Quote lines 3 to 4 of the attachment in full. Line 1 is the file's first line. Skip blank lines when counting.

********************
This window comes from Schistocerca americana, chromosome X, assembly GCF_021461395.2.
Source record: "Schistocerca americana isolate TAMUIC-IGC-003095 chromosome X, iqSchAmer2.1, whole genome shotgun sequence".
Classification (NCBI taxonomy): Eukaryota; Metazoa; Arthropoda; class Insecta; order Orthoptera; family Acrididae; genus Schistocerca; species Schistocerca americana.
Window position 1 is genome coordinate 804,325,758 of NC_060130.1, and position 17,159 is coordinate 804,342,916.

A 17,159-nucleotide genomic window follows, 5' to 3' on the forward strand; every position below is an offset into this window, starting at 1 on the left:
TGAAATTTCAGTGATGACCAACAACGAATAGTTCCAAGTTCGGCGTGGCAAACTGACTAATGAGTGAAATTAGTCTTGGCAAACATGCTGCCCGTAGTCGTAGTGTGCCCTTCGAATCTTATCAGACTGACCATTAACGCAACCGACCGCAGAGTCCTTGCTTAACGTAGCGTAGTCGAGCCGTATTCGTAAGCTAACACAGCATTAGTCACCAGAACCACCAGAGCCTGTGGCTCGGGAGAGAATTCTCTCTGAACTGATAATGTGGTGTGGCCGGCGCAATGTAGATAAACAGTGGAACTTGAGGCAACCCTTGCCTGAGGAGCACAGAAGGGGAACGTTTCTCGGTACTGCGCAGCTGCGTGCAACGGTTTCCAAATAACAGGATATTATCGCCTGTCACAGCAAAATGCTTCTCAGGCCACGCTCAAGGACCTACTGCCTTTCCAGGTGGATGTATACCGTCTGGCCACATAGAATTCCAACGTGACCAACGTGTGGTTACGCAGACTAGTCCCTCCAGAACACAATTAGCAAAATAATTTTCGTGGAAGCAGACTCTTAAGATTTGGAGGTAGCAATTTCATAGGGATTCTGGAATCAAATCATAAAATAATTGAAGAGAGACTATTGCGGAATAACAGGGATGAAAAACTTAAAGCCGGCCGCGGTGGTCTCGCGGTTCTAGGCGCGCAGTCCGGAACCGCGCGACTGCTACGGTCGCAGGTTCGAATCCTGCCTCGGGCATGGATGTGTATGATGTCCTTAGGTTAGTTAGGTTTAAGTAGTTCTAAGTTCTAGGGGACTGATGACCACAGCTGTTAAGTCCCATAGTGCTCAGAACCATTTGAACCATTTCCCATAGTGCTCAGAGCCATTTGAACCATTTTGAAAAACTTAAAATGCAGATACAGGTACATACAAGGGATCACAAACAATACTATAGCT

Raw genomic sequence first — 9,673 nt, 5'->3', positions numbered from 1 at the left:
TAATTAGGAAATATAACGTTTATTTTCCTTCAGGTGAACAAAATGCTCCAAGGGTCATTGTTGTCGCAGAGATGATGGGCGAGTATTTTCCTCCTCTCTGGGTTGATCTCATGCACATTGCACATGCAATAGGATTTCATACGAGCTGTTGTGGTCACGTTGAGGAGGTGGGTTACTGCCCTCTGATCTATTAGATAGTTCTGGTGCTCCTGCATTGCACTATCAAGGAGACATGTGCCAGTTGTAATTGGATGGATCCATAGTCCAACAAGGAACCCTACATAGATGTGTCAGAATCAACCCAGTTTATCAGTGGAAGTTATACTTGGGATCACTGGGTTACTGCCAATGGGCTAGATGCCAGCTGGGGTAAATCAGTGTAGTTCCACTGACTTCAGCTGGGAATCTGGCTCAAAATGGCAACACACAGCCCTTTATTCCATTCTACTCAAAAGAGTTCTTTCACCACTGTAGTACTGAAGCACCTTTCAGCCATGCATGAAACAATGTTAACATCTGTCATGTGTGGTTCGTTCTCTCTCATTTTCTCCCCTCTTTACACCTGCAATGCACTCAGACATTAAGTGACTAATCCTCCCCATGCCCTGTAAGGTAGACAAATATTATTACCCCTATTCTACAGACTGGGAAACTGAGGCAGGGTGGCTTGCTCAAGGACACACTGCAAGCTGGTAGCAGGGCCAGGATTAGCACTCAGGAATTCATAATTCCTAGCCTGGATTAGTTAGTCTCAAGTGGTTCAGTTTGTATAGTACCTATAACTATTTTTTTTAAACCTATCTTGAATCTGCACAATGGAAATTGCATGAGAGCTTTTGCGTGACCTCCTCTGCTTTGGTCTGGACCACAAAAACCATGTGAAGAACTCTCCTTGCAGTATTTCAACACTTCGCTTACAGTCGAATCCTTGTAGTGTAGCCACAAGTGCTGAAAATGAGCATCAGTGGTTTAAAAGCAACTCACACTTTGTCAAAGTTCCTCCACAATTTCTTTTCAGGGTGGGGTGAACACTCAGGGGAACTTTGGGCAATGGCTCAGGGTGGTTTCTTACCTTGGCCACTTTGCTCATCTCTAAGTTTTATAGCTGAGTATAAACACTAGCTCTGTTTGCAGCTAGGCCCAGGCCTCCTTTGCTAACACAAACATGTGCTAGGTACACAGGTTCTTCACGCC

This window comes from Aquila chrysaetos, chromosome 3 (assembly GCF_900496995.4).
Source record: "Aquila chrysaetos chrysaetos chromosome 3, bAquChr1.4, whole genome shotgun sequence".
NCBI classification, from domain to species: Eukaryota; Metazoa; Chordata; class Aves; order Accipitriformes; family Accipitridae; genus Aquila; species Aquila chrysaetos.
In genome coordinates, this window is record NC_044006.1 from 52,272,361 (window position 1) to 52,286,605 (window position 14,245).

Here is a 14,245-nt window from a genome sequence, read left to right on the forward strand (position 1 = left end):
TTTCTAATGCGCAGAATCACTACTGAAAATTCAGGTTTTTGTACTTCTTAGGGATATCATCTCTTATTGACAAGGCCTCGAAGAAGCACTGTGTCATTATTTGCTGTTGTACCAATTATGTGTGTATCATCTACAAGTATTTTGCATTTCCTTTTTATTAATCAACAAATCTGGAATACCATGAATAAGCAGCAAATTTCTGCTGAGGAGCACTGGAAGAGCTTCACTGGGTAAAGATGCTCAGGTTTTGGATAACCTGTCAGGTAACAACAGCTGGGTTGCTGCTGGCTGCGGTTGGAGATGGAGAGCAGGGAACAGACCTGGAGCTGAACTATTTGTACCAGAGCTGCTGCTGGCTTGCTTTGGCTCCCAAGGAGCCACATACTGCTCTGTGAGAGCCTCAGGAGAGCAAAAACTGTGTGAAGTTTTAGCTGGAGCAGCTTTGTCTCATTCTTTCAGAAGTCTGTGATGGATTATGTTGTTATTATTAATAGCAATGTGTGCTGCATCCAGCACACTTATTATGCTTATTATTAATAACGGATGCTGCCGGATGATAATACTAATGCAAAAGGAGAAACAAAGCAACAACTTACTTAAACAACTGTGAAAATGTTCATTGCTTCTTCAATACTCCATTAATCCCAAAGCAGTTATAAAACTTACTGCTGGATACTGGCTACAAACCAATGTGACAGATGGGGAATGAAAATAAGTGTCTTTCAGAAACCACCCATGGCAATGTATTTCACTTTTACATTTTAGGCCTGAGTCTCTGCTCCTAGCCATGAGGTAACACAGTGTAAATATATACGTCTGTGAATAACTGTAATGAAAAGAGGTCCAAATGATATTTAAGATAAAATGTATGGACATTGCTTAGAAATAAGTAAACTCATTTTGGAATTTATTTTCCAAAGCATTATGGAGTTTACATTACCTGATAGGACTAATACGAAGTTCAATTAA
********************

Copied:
Classification (NCBI taxonomy): Eukaryota; Metazoa; Arthropoda; class Insecta; order Orthoptera; family Acrididae; genus Schistocerca; species Schistocerca americana.
Window position 1 is genome coordinate 804,325,758 of NC_060130.1, and position 17,159 is coordinate 804,342,916.